They were loving grandparents who seemingly never met a stranger. She was a successful student and the apple of her dad’s eye.
John and Jean Dalton and their granddaughter, Leonna Dalton-Phillip, were being remembered Wednesday for all the good things they brought to the world. The three were slain Tuesday in the Daltons’ home.
The Daltons’ own son, who previously spent time in prison for killing his wife, was arrested Wednesday on a first-degree murder warrant. John Dalton Jr., 46, was apprehended outside Jackson, Tennessee, and was being held in the Madison County Jail in that state Wednesday night.
Police have not described a motive.
Claude Phillip said he just saw Leonna, his oldest daughter, over the holiday. A Des Moines resident, Phillip came to Omaha for the holiday and spent time in the Dalton home on Christmas Eve.
“They loved everybody,” Phillip said. “They even treated my other kids like they were their own grandkids.”
The violence appears to have unfolded quickly, Phillip said.
Dalton-Phillip’s car was still running outside her maternal grandparents’ home at 3912 N. 37th St. when police arrived to investigate the shooting Tuesday night. The 18-year-old Burke High senior had gone to the house to pick up her younger sister, Phillip said.
“Leonna was stopping by after work to pick up her sister and get a plate of food from her grandmother,” Phillip said Wednesday. “Her car was still running. That’s how fast all this happened.”
The younger sister, London Dalton, ran to a neighbor’s house about 7:30 p.m. and said, “They shot my family.”
Police found John W. Dalton Sr., 70, his wife, Jean, 65, and Leonna Dalton-Phillip all dead inside the home. Dalton-Phillip was Dalton Jr.’s niece.
Leonna had a bright future, her father said. She received straight A’s and had scholarship offers for college.
“She thought she might want to go to school in California,” he said. “We were just investigating that.”
Phillip described his daughter as a very loving person who worked at the Target store at Sorensen Park Plaza.
“She was so smart and bright,” he said. “Last April or May, she won an essay contest on the Holocaust. There were 300 entries, and hers was the best one.”
Leonna lived with her mother, Jalisa Dalton, a daughter of John and Jean Dalton. In addition to her sister London, Leonna is survived by three brothers and four sisters, Phillip said.
“Jalisa is just in shock,” he said. “We all are. I can’t believe this happened.”
Even though Phillip and Jalisa Dalton were no longer together, Phillip said John and Jean Dalton always welcomed him into their home. John Dalton Sr. was a retired packinghouse worker and his wife retired from Lozier Store Fixtures last spring.
John Dalton Jr. was pulled over Wednesday afternoon on Interstate 40 in Jackson, Tennessee.
Radio dispatch traffic indicates that Dalton was eastbound in a Black GMC Terrain SUV.
A trooper who was tracking him radioed dispatchers: “He’s weaving in and out of traffic. I think he’s going to exit the first chance he gets … Looks like there is only one occupant in the vehicle.”
After more troopers were in place, they pulled Dalton over about 5 miles farther down the road, on the northeast side of Jackson.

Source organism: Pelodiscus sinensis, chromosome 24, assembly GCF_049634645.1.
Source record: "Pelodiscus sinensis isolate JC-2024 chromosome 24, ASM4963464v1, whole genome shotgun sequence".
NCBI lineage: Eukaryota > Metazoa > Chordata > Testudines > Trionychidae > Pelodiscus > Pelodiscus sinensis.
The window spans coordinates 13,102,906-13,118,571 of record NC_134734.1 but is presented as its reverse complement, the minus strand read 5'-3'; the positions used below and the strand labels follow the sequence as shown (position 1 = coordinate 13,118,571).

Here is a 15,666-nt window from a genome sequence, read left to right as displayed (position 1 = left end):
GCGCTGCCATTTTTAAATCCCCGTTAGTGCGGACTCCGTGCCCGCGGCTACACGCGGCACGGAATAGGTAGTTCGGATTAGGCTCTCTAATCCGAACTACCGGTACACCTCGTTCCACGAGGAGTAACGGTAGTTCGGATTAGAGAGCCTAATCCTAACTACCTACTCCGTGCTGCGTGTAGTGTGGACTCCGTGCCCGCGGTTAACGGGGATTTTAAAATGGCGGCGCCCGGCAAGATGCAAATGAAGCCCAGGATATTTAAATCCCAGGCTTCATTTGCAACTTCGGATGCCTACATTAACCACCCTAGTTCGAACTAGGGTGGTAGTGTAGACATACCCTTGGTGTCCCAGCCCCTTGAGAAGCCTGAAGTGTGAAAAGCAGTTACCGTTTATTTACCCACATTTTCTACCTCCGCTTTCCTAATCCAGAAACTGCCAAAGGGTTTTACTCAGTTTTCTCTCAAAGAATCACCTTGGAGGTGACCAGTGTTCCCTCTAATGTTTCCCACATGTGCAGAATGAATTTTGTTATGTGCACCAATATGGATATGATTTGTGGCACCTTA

Jackson is about 130 miles west of Nashville, where Dalton was captured in a traffic stop after killing his wife in Omaha in 1998. Following that arrest, he was held without bail because he was considered a flight risk.
“Given the chance, he’d run again,” Jennie Dugan-Hinrichs, a deputy Douglas County attorney, told a judge.
John Dalton Jr. served more than 11 years in prison after being convicted of manslaughter in the death of his wife, Shannon Dalton.
“He lived just a couple blocks away, but I don’t think (his parents) saw him a lot,” Phillip said. “Jean would try to talk to him, but she said he was never the same after he got out of prison.”
On Wednesday, a woman who came out of the Daltons’ home said the family is “still grieving and trying to deal with what happened.” She also said that more family members are coming into town.
A First Responders Prayer Walk has been scheduled for 5:15 p.m. today outside the family’s home at 3912 N. 37th St..
The Omaha Public Schools put out a statement after the news of Dalton-Phillip’s death.
“We extend our deepest, heartfelt sympathy to the family,” it said. Counselors were available at Burke High on Wednesday afternoon, the district said.
In the 1998 killing of his 22-year-old wife, Dalton initially faced a second-degree murder charge but later pleaded guilty to manslaughter. The couple had been married about five years.
The couple’s three daughters, who were 6, 5 and 3 at the time, were at their home at 3489 Ruggles St.. They heard, but did not see, the shooting.
After the death of their mother, the children were put in the care of Jean Dalton, and she had custody of them until they became adults.
The oldest daughter, Brittiney Faison, wrote heartfelt tributes to her grandparents and cousin on social media.
“This can’t be,” she posted above photos of them smiling. She recalled the talks they had and her cousin imploring her to come over.
“I wish I said yes to her every time” she wrote.
World-Herald staff writers Alia Conley and Andrew J. Nelson contributed to this report.